How Much Money Should I Raise…$29,542?

Hopefully, you remember the classic TV show Taxi and its despicably lovable character, Louie DePalma. In one memorable episode, the unforgettable Jim Ignatowski accidentally burns down Louie’s apartment. Jim’s wealthy father sends Louie a signed blank check to cover the damages and Louie faces the question that every high-tech entrepreneur faces: How much money should I ask for?”

It’s a classic strategic question asked by every entrepreneur. And it is obviously a good question to spend some time thinking through because the amount you ask for reveals how much logic and business savvy you have in your bloodstream. By the way, you will always be wrong in the eyes of at least half the experts you ask.

I certainly can’t answer your specific “how much” question in a single article. But I will suggest there are only three main buckets in which to place your answer generally. Once you’ve placed your trust in one of these buckets, then you can get to work on your specific amount:

  1. Raise no money now; keep bootstrapping. (~20% of deals should do this)
  2. Raise only what you need to get the current job done. (~70% of deals should do this)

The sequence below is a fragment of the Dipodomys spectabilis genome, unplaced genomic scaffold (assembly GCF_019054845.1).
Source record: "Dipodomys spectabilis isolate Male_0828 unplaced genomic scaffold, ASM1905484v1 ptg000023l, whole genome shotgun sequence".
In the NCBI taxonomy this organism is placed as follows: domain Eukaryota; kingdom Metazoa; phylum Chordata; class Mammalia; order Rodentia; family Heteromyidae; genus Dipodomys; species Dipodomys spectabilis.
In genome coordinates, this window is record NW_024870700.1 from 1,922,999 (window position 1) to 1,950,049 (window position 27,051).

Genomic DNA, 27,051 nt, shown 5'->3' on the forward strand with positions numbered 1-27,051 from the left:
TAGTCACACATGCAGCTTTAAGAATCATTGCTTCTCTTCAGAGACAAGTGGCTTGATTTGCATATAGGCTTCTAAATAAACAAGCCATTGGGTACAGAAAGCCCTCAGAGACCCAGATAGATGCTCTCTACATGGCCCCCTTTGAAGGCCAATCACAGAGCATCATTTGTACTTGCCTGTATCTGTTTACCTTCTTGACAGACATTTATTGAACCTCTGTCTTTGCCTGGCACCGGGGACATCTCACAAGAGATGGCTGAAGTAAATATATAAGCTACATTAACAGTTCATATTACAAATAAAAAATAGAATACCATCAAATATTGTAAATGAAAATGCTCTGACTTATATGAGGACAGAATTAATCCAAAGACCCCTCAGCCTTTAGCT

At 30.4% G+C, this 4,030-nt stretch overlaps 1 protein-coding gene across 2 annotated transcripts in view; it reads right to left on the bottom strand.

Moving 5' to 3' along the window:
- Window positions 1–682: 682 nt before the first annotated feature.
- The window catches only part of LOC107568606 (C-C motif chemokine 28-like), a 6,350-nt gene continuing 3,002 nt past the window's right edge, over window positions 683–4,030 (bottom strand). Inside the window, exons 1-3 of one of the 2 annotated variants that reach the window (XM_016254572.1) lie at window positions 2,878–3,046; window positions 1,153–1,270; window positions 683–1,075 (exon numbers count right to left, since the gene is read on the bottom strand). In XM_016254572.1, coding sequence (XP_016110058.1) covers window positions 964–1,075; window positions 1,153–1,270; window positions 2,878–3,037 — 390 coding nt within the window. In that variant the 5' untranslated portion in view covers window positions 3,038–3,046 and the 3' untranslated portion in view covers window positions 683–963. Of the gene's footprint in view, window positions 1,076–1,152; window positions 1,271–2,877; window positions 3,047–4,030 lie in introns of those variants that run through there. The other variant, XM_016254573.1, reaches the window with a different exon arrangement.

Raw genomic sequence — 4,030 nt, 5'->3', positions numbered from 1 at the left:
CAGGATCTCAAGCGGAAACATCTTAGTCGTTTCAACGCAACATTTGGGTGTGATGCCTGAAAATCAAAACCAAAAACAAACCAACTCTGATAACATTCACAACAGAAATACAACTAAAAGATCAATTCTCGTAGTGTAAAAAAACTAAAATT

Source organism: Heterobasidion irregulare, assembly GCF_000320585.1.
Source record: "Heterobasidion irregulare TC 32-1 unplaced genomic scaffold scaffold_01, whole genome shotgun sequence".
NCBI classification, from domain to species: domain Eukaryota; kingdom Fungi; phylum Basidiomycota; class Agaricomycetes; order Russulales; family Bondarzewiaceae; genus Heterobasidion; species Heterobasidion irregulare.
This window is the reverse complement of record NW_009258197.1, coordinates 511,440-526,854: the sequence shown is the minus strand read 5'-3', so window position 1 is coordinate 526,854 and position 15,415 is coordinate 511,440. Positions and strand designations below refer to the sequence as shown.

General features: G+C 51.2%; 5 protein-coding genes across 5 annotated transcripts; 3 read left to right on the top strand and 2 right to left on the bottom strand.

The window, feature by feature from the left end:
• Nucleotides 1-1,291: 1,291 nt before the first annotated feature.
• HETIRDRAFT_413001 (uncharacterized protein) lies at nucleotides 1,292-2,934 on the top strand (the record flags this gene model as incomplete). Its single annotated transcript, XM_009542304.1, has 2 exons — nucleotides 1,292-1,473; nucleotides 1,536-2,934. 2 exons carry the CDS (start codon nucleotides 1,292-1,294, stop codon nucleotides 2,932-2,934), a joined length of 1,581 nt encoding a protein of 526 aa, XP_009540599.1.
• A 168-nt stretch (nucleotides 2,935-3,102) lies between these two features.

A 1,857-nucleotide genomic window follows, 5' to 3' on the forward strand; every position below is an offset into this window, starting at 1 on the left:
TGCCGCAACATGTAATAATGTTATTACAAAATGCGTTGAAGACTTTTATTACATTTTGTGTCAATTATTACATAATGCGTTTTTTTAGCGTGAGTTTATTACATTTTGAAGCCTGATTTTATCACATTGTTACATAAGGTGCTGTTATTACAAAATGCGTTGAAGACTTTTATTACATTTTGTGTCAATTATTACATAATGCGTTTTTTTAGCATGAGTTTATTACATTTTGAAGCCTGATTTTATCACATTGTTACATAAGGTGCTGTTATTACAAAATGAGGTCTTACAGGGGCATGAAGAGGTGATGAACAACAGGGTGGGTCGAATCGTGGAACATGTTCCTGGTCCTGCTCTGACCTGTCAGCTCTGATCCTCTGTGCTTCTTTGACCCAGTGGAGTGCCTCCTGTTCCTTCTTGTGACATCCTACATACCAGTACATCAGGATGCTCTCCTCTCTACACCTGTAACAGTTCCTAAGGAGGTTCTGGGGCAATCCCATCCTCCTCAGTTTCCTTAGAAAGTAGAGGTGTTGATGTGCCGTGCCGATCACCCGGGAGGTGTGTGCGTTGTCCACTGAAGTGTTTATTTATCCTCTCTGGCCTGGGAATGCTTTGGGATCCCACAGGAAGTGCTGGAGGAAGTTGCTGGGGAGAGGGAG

3. Go big or go home. (~10% of deals should do this)

Understanding the value of your business is a major factor in raising money. Remember, investors typically obtain ownership in your company in exchange for their investment. If you are only part-time at your venture and the product isn’t quite built and you have no prior experience in a market, your business is not going to be worth more than $1 million in all likelihood. If you were successful at raising $2 million, the new investors would own 2/3 of your business. You probably don’t want that and they don’t want that. These early-development stage companies should continue to bootstrap until they have created some value.  

It’s also possible that your company may fall into this category and not be so early-stage. If you’re just beginning to find your way in a market or have discovered some traction after a strategic pivot, grinding it out for another 12 months at less than optimal cash positions may be the right path. Developing a proven business model, even the earliest stages of one, is a sign that it may make sense to raise some outside cash.

Raising capital when you shouldn’t is extremely frustrating. Most experienced investors understand that they may not be the final investors in your company. If more money is needed later, those later investors will get to set the rules and those rules may not be friendly to earlier investors. This awareness adds to their reluctance to invest so early and, rather than ask for more onerous terms from you, they simply decline to invest. And you are likely to spend a lot of wasted time and face a lot of “no’s.”The smart founder knows the difference between dogged persistence and foolhardiness.

If you’ve decided that raising money NOW is the only way to go, a majority of early-stage companies should probably be raising a moderate, specific inflection-point-inducing amount of capital (#2 above). This is true whether your company has no revenue or millions in revenue. And this is really where the Louie DePalma conundrum takes hold: How much to ask for? Here is how I typically help our clients figure out how much to raise.